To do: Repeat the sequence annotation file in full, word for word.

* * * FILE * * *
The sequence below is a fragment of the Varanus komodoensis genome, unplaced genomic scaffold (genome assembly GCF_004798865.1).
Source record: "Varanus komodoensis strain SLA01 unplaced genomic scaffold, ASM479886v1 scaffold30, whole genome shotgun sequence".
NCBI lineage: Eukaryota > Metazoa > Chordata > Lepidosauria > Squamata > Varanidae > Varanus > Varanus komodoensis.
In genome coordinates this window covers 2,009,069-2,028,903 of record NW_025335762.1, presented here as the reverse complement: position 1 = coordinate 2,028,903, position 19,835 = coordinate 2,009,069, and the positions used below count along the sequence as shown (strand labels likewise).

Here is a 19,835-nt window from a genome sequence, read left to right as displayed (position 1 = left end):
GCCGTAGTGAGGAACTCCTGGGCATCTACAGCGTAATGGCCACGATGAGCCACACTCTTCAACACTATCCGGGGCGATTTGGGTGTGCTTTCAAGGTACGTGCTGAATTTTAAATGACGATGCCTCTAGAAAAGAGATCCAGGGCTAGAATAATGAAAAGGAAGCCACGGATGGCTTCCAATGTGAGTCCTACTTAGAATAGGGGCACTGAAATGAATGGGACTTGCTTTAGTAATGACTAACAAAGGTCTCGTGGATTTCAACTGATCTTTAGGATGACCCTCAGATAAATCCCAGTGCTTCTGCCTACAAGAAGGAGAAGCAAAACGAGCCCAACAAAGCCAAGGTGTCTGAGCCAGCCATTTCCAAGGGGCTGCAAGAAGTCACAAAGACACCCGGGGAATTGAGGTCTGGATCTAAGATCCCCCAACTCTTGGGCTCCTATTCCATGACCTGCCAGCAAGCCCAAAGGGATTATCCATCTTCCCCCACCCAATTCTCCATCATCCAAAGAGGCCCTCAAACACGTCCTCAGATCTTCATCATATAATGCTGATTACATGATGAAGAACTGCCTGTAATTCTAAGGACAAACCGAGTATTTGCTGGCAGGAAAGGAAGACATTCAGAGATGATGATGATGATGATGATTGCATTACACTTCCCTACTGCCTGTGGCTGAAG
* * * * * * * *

The sequence below is a fragment of the Varanus komodoensis genome, unplaced genomic scaffold (genome assembly GCF_004798865.1).
Source record: "Varanus komodoensis strain SLA01 unplaced genomic scaffold, ASM479886v1 scaffold30, whole genome shotgun sequence".
NCBI lineage: Eukaryota > Metazoa > Chordata > Lepidosauria > Squamata > Varanidae > Varanus > Varanus komodoensis.
In genome coordinates this window covers 2,009,069-2,028,903 of record NW_025335762.1, presented here as the reverse complement: position 1 = coordinate 2,028,903, position 19,835 = coordinate 2,009,069, and the positions used below count along the sequence as shown (strand labels likewise).

Here is a 19,835-nt window from a genome sequence, read left to right as displayed (position 1 = left end):
GCCGTAGTGAGGAACTCCTGGGCATCTACAGCGTAATGGCCACGATGAGCCACACTCTTCAACACTATCCGGGGCGATTTGGGTGTGCTTTCAAGGTACGTGCTGAATTTTAAATGACGATGCCTCTAGAAAAGAGATCCAGGGCTAGAATAATGAAAAGGAAGCCACGGATGGCTTCCAATGTGAGTCCTACTTAGAATAGGGGCACTGAAATGAATGGGACTTGCTTTAGTAATGACTAACAAAGGTCTCGTGGATTTCAACTGATCTTTAGGATGACCCTCAGATAAATCCCAGTGCTTCTGCCTACAAGAAGGAGAAGCAAAACGAGCCCAACAAAGCCAAGGTGTCTGAGCCAGCCATTTCCAAGGGGCTGCAAGAAGTCACAAAGACACCCGGGGAATTGAGGTCTGGATCTAAGATCCCCCAACTCTTGGGCTCCTATTCCATGACCTGCCAGCAAGCCCAAAGGGATTATCCATCTTCCCCCACCCAATTCTCCATCATCCAAAGAGGCCCTCAAACACGTCCTCAGATCTTCATCATATAATGCTGATTACATGATGAAGAACTGCCTGTAATTCTAAGGACAAACCGAGTATTTGCTGGCAGGAAAGGAAGACATTCAGAGATGATGATGATGATGATGATTGCATTACACTTCCCTACTGCCTGTGGCTGAAG